Hartford, CT) — Attorney General William Tong joined a multistate lawsuit
filed today challenging the Trump Administration’s unlawful final rule curtailing requirements under the National Environmental Policy Act (NEPA) that federal agencies review and assess the impact of their actions on the environment. The final rule also limits public participation in the review process, robbing vulnerable communities of the opportunity to make their voices heard on actions that are likely to have adverse environmental and health impacts. In the lawsuit, the coalition argues that the final rule abandons informed decision making, public participation, and environmental and public health protections in violation of the Administrative Procedure Act (APA) and NEPA.
“This rule completely obliterates our bedrock environmental protections, allowing developers to push through major energy and infrastructure projects with no regard to science and environmental harm. This rule would gut public participation, completely ignoring the input of vulnerable and impacted communities. We will not allow the Trump Administration to silence science, facts, and our voices. This rule was pushed through with complete disregard for legal processes and procedures and by an entity with no statutory authority to make these sweeping changes. We join with states across the nation in asking the court to block this rule,” said Attorney General Tong.
“I voiced my opposition to these changes at the time the rule was open for public comment,” DEEP Commissioner Katie Dykes said. “Now that the rule has been finalized, DEEP will join with other states to oppose the final rule as a natural extension of that effort. NEPA stands as a foundational tenet of environmental law. In addition to the technical environmental impact review of proposed federal actions, NEPA offers vital opportunity for transparency and public participation. I strongly oppose any effort to undermine its significance.”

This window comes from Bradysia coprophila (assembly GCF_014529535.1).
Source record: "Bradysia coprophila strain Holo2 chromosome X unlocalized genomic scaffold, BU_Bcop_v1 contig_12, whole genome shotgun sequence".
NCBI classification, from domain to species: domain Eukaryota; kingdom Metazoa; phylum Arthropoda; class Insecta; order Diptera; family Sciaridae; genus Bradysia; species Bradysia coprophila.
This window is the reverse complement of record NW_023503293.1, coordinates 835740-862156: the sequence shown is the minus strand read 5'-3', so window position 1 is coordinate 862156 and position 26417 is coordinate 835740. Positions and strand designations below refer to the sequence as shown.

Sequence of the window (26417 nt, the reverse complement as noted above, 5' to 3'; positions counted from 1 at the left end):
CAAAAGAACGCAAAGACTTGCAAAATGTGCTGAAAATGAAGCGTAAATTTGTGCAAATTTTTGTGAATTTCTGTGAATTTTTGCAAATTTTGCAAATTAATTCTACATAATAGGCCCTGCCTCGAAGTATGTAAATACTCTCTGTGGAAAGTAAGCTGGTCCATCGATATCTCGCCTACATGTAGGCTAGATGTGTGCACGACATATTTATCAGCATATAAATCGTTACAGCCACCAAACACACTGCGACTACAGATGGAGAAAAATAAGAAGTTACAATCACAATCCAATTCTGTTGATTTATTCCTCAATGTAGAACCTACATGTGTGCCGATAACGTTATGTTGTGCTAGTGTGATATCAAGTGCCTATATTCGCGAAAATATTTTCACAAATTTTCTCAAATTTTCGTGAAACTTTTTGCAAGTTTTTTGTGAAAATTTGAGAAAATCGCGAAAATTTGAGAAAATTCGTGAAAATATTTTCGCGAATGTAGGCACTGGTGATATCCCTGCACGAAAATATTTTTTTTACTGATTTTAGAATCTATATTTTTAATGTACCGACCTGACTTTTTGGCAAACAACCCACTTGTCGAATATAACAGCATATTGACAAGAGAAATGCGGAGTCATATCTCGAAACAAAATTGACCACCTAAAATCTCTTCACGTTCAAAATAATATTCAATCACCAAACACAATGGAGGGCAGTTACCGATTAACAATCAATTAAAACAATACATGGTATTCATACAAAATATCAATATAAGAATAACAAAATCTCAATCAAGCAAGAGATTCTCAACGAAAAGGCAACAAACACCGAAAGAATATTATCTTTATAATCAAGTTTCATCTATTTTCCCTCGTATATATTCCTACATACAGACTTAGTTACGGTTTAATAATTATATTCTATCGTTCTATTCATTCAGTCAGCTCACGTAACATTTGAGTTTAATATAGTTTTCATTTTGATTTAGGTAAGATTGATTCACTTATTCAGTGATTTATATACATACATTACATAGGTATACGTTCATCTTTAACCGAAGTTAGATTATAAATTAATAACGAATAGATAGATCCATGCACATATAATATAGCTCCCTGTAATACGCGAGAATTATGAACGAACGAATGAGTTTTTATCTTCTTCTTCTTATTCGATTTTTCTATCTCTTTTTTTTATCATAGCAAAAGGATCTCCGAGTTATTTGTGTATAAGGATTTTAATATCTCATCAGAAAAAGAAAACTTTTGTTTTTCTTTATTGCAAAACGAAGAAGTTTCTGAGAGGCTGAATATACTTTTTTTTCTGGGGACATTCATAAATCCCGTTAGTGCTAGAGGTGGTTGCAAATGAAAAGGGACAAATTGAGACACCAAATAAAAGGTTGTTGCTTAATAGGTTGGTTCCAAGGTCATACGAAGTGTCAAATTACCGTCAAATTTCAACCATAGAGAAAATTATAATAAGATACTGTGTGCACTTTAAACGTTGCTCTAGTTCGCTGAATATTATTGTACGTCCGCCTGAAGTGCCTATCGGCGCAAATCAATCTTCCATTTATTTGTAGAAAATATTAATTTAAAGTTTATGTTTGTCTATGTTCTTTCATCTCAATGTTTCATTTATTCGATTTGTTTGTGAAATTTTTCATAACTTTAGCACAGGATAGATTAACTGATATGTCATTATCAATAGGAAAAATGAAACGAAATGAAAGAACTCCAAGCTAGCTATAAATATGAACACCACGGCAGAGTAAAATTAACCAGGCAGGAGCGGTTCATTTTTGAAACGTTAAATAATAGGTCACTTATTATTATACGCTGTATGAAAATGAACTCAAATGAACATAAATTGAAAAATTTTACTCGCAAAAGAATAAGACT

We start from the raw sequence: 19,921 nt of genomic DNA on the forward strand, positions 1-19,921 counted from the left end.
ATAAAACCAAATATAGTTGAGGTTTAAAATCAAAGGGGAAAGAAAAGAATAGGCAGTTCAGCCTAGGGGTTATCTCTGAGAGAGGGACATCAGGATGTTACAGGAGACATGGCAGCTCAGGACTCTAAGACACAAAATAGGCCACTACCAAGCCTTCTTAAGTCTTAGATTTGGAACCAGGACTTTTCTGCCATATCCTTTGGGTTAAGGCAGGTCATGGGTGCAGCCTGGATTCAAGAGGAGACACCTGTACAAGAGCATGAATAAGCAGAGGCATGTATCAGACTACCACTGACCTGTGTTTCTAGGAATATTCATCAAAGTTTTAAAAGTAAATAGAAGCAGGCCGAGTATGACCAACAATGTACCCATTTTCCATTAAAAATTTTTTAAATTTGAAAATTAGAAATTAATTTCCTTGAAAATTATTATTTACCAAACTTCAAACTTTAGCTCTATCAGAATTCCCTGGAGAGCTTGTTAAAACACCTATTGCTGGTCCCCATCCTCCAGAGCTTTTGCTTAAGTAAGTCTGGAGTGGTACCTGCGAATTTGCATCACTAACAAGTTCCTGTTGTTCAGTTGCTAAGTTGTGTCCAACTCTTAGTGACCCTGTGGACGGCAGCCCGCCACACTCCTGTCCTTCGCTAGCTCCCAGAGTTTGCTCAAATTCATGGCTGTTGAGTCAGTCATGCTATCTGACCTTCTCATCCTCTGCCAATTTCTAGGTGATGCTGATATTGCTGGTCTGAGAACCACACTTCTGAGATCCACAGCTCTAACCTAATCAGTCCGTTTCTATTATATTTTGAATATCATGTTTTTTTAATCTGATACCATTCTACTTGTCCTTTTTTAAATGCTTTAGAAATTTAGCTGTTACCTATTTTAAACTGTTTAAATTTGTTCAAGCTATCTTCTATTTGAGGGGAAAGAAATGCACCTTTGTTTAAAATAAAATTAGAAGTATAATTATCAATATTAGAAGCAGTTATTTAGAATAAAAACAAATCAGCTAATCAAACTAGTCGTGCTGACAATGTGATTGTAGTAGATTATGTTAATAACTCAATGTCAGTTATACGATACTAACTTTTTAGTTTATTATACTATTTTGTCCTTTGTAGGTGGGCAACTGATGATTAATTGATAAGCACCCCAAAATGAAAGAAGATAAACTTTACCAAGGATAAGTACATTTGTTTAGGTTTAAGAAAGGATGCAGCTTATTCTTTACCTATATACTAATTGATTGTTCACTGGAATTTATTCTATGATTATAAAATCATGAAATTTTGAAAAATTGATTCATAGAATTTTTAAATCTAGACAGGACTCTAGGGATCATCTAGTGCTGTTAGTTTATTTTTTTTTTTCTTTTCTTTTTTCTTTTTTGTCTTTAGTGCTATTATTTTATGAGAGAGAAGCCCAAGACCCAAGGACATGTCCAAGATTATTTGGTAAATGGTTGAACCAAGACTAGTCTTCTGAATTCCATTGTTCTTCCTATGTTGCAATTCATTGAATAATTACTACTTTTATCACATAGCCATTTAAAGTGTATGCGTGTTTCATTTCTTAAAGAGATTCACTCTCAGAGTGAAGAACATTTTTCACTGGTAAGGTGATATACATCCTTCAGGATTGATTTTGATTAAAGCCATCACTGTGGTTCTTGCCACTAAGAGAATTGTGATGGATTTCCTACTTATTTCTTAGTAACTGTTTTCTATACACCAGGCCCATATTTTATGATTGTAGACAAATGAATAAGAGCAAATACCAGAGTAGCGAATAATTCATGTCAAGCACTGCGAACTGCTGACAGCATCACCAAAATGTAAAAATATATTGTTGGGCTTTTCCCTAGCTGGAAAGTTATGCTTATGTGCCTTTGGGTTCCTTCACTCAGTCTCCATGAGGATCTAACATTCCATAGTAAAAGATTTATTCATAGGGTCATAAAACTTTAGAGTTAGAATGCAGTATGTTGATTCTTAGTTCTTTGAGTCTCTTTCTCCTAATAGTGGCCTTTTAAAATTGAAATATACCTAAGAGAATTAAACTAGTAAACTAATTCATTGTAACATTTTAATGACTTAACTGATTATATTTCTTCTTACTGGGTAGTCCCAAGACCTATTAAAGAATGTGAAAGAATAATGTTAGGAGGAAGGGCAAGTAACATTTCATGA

Enacted in 1969, NEPA is one of the nation’s foremost environmental statutes. NEPA requires that before any federal agency undertakes “major Federal actions significantly affecting the quality of the human environment,” it must consider the environmental impacts of the proposed actions, alternatives to the actions, and any available mitigation measures. Numerous federal actions, from the approval of significant energy and infrastructure projects to key decisions concerning the management of federal public lands, require compliance with NEPA.
On July 15, 2020, the Trump Administration’s Council on Environmental Quality announced a final rule upending the requirement that federal agencies comprehensively evaluate the impacts of their actions on the environment and public health. This will result in agencies taking actions without fully understanding the impacts of those actions on climate change, overburdened and underserved communities, water and air quality, and sensitive, threatened, and endangered wildlife. In addition, the final rule so severely limits NEPA’s public participation process that it threatens to render it a meaningless paperwork exercise.
In the lawsuit, the coalition argues that the final rule violates NEPA and APA because it:
· Is contrary to NEPA’s language and purpose and exceeds the Council on Environmental Quality’s statutory authority;
· Is arbitrary, capricious, an abuse of discretion, and otherwise not in accordance with law; and
· Was promulgated without preparing an Environmental Assessment or an Environmental Impact Statement evaluating the rule’s environmental and public health impacts.
Attorney Tong joins the attorneys general of California, Washington, Delaware, Illinois, Maine, Maryland, Massachusetts, Minnesota, Nevada, New Jersey, New Mexico, New York, North Carolina, Oregon, Pennsylvania, Rhode Island, Vermont, the District of Columbia, and Guam, as well as the City of New York, Harris County, and the Connecticut Department of Environmental Protection in filing the lawsuit. The lawsuit is being led by the attorneys general of California and Washington.
This press release is made possible by: